The base price in the tender that had been scaled down to Rs 61 lac per game – a 31% dip – will remain that way. The existing contract with Nike, which runs out next month, saw the apparel and sports kit maker paying the board Rs 88 lac per game along with a separate minimum guarantee of approx Rs six crore per year.
The new tender process underlines that BCCI will accept bids from companies that are not necessarily sports kit and apparel manufacturers, as long as these potential bidders ensure they have a back-end tie-up/arrangement with sports kit and apparel companies.
Just by way of example, Byju’s – an educational app company that bought the jersey partner rights of the Indian team from Oppo last year – will be allowed to bid for the apparel rights if they have a back-end tie-up with a sports apparel company.
A potential bidder that is into apparel manufacturing but not necessarily sports apparel will also be allowed to bid. “For instance, the Aditya Birla Group, that runs Van Heusen India (an apparel brand) can also bid for the rights,” say those in the know.
BCCI has opened the space for a variety of potential bidders who wouldn’t mind grabbing logo space on the jersey arm. The apparel company that comes on board through a back-end tie-up with the bidder will find space behind the Team India cap. It is not confirmed though if any royalty or barter products will be part of the deal, which was the case with Nike’s contract.
A healthier market would’ve seen the BCCI peg the per-game base price at Rs 88 lac, the amount Nike was paying until now, apropos of the minimum guarantee. However, in a market severely affected by Covid, the Board has found enough substance in slicing off the margin for now.
TOI understands Nike, the existing rights holder, is looking to partner with Indian fashion e-commerce company Myntra. As an example, should Nike and Myntra bid successfully, the arrangement can be on the following lines: Nike will get to sell the Team India jersey with the necessary official logos on it while Myntra will be free to get involved in fan merchandising (unofficial jerseys but part of the apparel umbrella).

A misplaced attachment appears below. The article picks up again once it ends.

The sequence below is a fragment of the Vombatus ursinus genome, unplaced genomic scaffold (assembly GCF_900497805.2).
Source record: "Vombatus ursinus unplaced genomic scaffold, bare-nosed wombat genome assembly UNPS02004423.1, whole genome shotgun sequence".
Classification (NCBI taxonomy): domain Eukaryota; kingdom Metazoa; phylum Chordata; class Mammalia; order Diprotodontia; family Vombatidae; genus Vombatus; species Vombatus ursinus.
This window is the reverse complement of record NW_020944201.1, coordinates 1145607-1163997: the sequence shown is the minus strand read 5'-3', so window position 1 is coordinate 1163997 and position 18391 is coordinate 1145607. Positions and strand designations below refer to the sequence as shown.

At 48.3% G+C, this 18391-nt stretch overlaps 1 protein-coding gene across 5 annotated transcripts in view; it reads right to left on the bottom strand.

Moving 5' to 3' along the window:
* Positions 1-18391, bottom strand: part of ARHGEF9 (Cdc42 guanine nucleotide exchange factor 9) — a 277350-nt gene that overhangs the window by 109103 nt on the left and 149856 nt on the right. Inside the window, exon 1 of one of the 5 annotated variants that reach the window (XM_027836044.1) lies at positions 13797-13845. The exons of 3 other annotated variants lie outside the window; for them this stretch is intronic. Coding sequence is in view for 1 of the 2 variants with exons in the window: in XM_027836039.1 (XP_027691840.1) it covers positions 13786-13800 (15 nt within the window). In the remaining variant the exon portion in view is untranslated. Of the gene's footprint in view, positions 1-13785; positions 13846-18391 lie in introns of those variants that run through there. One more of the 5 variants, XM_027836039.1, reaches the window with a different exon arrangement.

Nike’s biggest industry rival, Puma, is also looking to enter the race. TOI understands the German company recently was in talks with individuals in BCCI to understand the pros & cons of the bidding process. While Puma is a sports kit and apparel manufacturer, they also have a fashion line of their own that the company can put into use for fan merchandising.
“Puma’s biggest ambassador in India is Virat Kohli. It’s close to Rs 100 cr per year deal. However, they’ve struggled for visibility because 90% of the time, Virat is always seen in the Team India jersey that has Nike all over. For Puma, it’ll be a win-win if they grab this space,” say industry voices.
Apart from Nike/Myntra and Puma, fantasy sports platform Dream XI too is looking to bid for the rights and will look for a back-end arrangement with a sports kit manufacturer. TOI understands that a potential bidder will be free to do a post-bid back-end deal with a sports kit manufacturer as long as the required conditions are met.
BCCI expects a healthy bid process while the industry expects Nike to get back on board with Team India. Those tracking developments say “all that BCCI needs to ensure is, by way of the changes in rules of the contract, undeserving market players don’t end up grabbing space on the Team India jersey. Indian cricket is a global brand and the jersey should have the required global appeal”.
US-based online apparel market retailers & distributors Sports Fanatics, Jalandhar-based TK Sports and some other non-apparel companies are also looking to enter the race.